Sunday, August 3, 2014

Micro-Reviews of Books Read, July 2014

Reviews of books read last month: two short novels, two books on
economics, and a book about the man who recovered the manuscript
that allegedly launched the Renaissance.

1. "Whatever" by Michel Houellebecq

This short novel is set in the 1990s in France. The narrator is a 30
year-old IT worker. He's single, and unhappy with both his job and
life in general. He doesn't have a lot of nice things to say about
his co-workers or his clients, either. Mid-way through the novel he
confesses: "I don't like this world ... The society in which I live
disgusts me; advertising sickens me; computers make me puke."
Unfortunately, he does not seem to provide any alternatives.

Described as "L'Etranger for the info generation", this is a book
you'll either love or hate. I'm afraid I fall into the latter
category. I had hoped it would at least provide a glimpse at what
it's like to work in IT. Alas, no. It could really be about any
clerical/office work, in any era.

2. "Messenger" by Lois Lowry

This is the third book in "The Giver" Quartet, which are all set in
a post-apocalyptic future. This story picks up a few years after
"Gathering Blue", and describes life in the Village where outcasts
from other places have been welcomed and appear to thrive despite
their disabilities. Unfortunately, this idyll is falling apart due
to the greed, vanity and selfishness of some of the villagers. The
central character, Matty, is now a teenager and acts as messenger
between the Village and nearby towns. Until recently the living
Forest allowed him free passage, but that seems to be changing.
When the Villagers decide to close themselves off from everyone
else, Matty decides to get her friend Kira to come to the Village
to be reunited with her father before it's too late.

The series is aimed at younger readers, and that probably made the
plot a bit simple and predictable. But I still found it enjoyable.

3. "The Swerve: How the Renaissance Began" by Stephen Greenblatt

Poggio Bracciolini was an ex-Vatican official who became a successful
book hunter in the 15th century. A colourful character, he served as
an official for seven popes, eventually rising to the post of papal
secretary. Mid-way through his career, power struggles in the papacy
forced him into temporary exile. He embarked on a search for ancient
manuscripts scattered in various remote monastery libraries around
Europe. He is credited with recovering many classical Latin
manuscripts. The author argues that one manuscript in particular,
"De rerum natura" by Roman poet and philosopher Lucretius, was the
key to the development of Humanism. Its rediscovery kick-started the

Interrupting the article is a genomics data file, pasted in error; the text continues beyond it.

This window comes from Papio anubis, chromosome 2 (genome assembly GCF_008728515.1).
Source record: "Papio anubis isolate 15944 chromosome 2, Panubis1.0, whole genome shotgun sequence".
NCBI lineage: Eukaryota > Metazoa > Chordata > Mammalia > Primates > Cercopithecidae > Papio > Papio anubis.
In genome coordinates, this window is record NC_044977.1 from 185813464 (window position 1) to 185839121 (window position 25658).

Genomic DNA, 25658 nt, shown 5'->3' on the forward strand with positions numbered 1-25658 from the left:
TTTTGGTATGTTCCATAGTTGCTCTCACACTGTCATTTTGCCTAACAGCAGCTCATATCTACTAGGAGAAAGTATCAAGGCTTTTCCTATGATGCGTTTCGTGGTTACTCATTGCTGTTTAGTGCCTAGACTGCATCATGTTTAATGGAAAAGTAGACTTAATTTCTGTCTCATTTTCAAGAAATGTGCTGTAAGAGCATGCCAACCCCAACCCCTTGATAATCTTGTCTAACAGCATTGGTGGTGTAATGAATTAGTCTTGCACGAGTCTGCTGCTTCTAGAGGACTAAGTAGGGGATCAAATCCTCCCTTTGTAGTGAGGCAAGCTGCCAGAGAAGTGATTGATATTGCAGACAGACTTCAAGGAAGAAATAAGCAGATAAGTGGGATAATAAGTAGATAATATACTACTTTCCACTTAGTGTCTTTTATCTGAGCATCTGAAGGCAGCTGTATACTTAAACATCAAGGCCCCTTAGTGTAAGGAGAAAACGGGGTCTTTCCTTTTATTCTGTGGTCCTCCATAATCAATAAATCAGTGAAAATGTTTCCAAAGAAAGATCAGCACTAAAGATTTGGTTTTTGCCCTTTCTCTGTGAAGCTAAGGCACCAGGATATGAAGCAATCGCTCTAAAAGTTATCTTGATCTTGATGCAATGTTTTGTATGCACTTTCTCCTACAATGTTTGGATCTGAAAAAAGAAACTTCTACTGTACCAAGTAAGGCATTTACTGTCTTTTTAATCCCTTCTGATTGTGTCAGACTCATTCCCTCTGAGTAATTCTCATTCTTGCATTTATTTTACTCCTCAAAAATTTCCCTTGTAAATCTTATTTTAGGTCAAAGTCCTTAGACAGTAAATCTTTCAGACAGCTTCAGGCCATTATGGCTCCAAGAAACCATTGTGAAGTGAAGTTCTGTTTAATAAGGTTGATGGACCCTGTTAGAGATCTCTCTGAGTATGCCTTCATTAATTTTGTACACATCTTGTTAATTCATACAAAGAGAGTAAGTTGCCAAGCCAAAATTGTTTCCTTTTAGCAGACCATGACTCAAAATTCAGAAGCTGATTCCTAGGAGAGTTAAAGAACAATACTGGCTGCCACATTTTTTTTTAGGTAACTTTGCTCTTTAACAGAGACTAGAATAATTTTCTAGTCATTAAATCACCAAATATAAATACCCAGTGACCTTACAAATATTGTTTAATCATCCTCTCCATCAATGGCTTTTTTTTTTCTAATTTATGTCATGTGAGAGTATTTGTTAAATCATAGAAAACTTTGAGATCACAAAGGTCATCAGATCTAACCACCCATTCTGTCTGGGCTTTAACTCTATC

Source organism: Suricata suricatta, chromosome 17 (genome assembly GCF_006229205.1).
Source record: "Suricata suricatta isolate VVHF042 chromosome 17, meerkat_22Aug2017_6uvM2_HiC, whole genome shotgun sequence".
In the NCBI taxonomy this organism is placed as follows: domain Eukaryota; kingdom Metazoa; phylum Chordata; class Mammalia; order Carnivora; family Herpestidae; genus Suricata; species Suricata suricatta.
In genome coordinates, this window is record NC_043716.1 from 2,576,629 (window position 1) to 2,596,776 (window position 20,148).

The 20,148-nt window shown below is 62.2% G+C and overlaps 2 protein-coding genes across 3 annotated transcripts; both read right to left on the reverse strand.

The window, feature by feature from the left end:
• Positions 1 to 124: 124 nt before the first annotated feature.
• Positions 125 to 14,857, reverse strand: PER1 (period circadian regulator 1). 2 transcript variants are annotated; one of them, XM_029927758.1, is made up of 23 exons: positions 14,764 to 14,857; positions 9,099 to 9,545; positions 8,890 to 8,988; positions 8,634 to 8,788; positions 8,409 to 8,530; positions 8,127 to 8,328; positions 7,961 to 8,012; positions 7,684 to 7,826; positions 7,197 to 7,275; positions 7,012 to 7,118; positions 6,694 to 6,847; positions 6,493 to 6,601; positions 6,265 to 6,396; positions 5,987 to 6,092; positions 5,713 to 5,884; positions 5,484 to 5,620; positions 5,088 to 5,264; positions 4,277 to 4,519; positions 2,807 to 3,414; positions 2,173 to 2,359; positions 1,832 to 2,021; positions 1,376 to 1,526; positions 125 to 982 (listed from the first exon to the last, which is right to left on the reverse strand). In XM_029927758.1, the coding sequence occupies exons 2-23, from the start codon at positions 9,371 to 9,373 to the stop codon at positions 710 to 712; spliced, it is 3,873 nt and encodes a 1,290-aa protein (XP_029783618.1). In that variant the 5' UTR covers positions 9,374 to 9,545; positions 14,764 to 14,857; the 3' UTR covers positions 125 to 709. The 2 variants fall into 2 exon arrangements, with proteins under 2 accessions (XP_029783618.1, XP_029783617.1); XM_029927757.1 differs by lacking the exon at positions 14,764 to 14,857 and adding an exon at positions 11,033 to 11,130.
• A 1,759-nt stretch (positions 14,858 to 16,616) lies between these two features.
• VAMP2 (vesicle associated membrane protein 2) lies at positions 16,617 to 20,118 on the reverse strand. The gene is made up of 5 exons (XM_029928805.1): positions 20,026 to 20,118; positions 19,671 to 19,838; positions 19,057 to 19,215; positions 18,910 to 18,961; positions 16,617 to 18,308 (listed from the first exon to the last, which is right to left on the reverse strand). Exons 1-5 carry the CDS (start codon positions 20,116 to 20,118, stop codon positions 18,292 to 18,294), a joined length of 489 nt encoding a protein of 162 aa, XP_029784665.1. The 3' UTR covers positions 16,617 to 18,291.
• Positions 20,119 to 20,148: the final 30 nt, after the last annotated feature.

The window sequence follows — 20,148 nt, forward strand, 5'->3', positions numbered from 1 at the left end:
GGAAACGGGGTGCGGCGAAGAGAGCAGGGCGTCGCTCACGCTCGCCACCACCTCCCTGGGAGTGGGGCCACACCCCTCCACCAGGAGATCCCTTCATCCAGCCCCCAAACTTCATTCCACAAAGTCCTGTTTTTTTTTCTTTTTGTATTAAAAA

Renaissance, and influenced French rationalism, the American Founding
Fathers, and our modern world.

I mostly enjoyed reading about the book hunters of the early
Renaissance. Poggio comes across as a bit of an Indiana Jones type
of guy. Unfortunately, the author's strong anti-religious sentiment
somewhat distorts his argument. He focuses on the negatives without
giving credit for the positive influence of the Church on art, for
example. Other reviewers question the validity of the author's
thesis, in light of the findings of other historians.

4. "The Undercover Economist Strikes Back: How to Run - or Ruin -
    an Economy" by Tim Harford

This book looks at economics at the macro or national level. It is
written in a conversational manner, answering questions from a typical
person-in-the-street. It guides the reader through monetary policy
(money and interest rates) and fiscal policy (taxes, spending and
welfare). It examines effect of policies on unemployment, productivity
and growth. These are heavy and complex topics, which the author
manages to explain in an accessible way.

This book should should appeal to anyone with an open mind and an
interest in the various approaches to managing economies. It should
also make readers wary of any politicians who claim to have a simple
solution for a country's economic problems. The author has written
other good books on economics, and recently released a series of
short podcasts, "Pop-Up Ideas":

5. "Think Like a Freak" by Steven D. Levitt and Stephen J. Dubner

This is another book about economics, but with a focus on the micro
level: how individuals make decisions in their everyday lives about
things such as money, work, love, crime and education. This book
expands on the themes of the authors' previous books, Freakonomics
and SuperFreakonomics. Key ideas include making sure the right costs
are considered (forget sunk costs but acknowledge opportunity costs),
how to frame incentives, applying game theory, and accepting that
it's okay to say "I don't know" or think like a child.

The authors use entertaining case studies backed up by relevant
research to provide advice on how to "think smarter about almost
everything". Many of the topics have been covered in their
Freakonomics podcast: